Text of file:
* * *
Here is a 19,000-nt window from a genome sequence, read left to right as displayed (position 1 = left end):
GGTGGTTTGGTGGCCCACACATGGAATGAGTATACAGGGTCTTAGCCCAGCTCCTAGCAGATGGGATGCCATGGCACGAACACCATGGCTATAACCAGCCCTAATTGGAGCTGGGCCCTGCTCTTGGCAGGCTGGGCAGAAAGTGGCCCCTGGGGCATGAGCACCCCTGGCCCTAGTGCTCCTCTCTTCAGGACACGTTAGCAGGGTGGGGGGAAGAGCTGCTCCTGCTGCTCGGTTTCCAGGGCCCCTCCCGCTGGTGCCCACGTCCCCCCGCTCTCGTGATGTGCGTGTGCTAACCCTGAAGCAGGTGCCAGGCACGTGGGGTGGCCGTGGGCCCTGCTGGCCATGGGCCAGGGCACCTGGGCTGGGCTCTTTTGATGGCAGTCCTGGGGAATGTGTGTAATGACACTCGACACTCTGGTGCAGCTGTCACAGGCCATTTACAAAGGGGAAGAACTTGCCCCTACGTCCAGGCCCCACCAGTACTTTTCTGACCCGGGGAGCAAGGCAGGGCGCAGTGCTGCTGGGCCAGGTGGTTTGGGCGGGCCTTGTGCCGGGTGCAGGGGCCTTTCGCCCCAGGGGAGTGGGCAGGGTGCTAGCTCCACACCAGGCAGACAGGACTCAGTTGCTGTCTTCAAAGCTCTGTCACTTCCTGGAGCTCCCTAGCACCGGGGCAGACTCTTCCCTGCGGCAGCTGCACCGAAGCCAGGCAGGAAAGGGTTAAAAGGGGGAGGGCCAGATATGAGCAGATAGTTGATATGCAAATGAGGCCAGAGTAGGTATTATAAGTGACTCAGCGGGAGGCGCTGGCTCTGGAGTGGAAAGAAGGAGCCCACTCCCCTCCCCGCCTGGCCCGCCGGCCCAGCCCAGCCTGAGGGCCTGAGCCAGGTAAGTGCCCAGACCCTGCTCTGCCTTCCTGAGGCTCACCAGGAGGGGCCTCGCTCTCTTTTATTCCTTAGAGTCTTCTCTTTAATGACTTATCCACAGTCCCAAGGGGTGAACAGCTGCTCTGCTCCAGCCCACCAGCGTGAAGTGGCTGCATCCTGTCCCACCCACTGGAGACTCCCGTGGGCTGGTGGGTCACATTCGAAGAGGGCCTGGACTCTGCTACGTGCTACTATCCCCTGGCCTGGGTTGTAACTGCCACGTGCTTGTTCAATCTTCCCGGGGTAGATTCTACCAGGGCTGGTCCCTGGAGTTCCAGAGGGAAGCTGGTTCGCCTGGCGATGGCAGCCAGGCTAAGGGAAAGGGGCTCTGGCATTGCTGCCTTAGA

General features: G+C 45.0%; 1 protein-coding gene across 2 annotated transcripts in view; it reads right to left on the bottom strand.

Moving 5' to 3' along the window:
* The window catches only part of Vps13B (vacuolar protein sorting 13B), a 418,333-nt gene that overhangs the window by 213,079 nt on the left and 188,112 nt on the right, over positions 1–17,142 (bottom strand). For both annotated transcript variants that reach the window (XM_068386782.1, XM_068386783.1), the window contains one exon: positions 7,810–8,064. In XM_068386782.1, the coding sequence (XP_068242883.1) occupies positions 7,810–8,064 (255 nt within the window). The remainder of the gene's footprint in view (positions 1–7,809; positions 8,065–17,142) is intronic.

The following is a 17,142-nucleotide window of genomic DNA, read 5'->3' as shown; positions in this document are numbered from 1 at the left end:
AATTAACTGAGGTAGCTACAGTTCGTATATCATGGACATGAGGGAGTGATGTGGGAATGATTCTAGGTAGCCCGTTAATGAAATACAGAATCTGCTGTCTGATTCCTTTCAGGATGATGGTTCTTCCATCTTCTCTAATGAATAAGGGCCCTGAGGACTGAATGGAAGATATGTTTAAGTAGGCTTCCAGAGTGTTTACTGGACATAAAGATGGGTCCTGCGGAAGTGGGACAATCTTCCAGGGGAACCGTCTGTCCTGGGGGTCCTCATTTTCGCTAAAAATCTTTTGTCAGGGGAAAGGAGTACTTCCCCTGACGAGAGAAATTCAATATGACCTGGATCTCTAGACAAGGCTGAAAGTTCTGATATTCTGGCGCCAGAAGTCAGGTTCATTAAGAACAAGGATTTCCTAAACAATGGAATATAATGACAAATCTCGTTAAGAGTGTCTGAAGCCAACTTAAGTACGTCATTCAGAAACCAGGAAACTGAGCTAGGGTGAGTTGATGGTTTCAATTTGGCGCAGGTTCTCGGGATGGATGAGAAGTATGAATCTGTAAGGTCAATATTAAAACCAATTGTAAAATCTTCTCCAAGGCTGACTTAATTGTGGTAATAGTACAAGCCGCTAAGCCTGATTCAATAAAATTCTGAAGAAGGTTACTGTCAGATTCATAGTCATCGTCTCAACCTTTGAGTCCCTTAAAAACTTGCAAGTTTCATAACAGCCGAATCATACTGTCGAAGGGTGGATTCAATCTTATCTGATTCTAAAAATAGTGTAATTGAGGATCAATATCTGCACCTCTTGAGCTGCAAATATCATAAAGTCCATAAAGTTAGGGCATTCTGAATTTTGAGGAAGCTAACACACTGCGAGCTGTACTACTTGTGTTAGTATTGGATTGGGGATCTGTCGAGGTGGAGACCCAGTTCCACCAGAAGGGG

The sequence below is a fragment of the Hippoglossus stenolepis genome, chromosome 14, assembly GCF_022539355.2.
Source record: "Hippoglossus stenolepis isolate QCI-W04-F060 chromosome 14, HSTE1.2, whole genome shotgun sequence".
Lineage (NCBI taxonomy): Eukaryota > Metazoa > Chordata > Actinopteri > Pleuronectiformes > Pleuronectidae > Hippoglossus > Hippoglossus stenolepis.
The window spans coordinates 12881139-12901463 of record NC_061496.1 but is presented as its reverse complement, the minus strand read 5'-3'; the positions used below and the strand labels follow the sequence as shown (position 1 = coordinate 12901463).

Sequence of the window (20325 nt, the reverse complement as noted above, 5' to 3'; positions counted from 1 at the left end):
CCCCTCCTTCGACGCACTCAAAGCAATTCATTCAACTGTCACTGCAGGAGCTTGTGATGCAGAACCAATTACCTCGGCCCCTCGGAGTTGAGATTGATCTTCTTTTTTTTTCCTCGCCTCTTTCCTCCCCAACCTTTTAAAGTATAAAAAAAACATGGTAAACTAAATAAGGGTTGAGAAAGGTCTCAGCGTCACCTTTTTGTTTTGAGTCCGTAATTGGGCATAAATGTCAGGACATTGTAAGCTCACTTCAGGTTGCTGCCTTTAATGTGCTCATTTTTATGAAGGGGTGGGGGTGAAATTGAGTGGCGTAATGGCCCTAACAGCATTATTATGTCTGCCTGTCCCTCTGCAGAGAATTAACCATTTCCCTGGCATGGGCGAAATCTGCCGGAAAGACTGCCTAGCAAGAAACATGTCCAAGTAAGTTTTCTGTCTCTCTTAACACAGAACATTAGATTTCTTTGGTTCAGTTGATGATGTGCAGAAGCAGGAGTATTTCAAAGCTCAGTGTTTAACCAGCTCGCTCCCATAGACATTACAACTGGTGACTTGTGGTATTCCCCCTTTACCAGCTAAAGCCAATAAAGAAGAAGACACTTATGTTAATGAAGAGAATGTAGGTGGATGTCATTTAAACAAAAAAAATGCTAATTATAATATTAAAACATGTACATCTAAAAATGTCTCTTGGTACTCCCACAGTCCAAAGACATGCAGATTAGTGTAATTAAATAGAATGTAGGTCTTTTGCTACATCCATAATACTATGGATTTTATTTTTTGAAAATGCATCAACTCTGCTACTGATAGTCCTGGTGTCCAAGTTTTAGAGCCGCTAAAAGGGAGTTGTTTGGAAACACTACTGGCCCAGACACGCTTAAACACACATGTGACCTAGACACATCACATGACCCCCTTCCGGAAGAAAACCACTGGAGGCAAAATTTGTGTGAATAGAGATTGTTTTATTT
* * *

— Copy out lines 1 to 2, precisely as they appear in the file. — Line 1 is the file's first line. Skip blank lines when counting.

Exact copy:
Here is a 19,000-nt window from a genome sequence, read left to right as displayed (position 1 = left end):
GGTGGTTTGGTGGCCCACACATGGAATGAGTATACAGGGTCTTAGCCCAGCTCCTAGCAGATGGGATGCCATGGCACGAACACCATGGCTATAACCAGCCCTAATTGGAGCTGGGCCCTGCTCTTGGCAGGCTGGGCAGAAAGTGGCCCCTGGGGCATGAGCACCCCTGGCCCTAGTGCTCCTCTCTTCAGGACACGTTAGCAGGGTGGGGGGAAGAGCTGCTCCTGCTGCTCGGTTTCCAGGGCCCCTCCCGCTGGTGCCCACGTCCCCCCGCTCTCGTGATGTGCGTGTGCTAACCCTGAAGCAGGTGCCAGGCACGTGGGGTGGCCGTGGGCCCTGCTGGCCATGGGCCAGGGCACCTGGGCTGGGCTCTTTTGATGGCAGTCCTGGGGAATGTGTGTAATGACACTCGACACTCTGGTGCAGCTGTCACAGGCCATTTACAAAGGGGAAGAACTTGCCCCTACGTCCAGGCCCCACCAGTACTTTTCTGACCCGGGGAGCAAGGCAGGGCGCAGTGCTGCTGGGCCAGGTGGTTTGGGCGGGCCTTGTGCCGGGTGCAGGGGCCTTTCGCCCCAGGGGAGTGGGCAGGGTGCTAGCTCCACACCAGGCAGACAGGACTCAGTTGCTGTCTTCAAAGCTCTGTCACTTCCTGGAGCTCCCTAGCACCGGGGCAGACTCTTCCCTGCGGCAGCTGCACCGAAGCCAGGCAGGAAAGGGTTAAAAGGGGGAGGGCCAGATATGAGCAGATAGTTGATATGCAAATGAGGCCAGAGTAGGTATTATAAGTGACTCAGCGGGAGGCGCTGGCTCTGGAGTGGAAAGAAGGAGCCCACTCCCCTCCCCGCCTGGCCCGCCGGCCCAGCCCAGCCTGAGGGCCTGAGCCAGGTAAGTGCCCAGACCCTGCTCTGCCTTCCTGAGGCTCACCAGGAGGGGCCTCGCTCTCTTTTATTCCTTAGAGTCTTCTCTTTAATGACTTATCCACAGTCCCAAGGGGTGAACAGCTGCTCTGCTCCAGCCCACCAGCGTGAAGTGGCTGCATCCTGTCCCACCCACTGGAGACTCCCGTGGGCTGGTGGGTCACATTCGAAGAGGGCCTGGACTCTGCTACGTGCTACTATCCCCTGGCCTGGGTTGTAACTGCCACGTGCTTGTTCAATCTTCCCGGGGTAGATTCTACCAGGGCTGGTCCCTGGAGTTCCAGAGGGAAGCTGGTTCGCCTGGCGATGGCAGCCAGGCTAAGGGAAAGGGGCTCTGGCATTGCTGCCTTAGA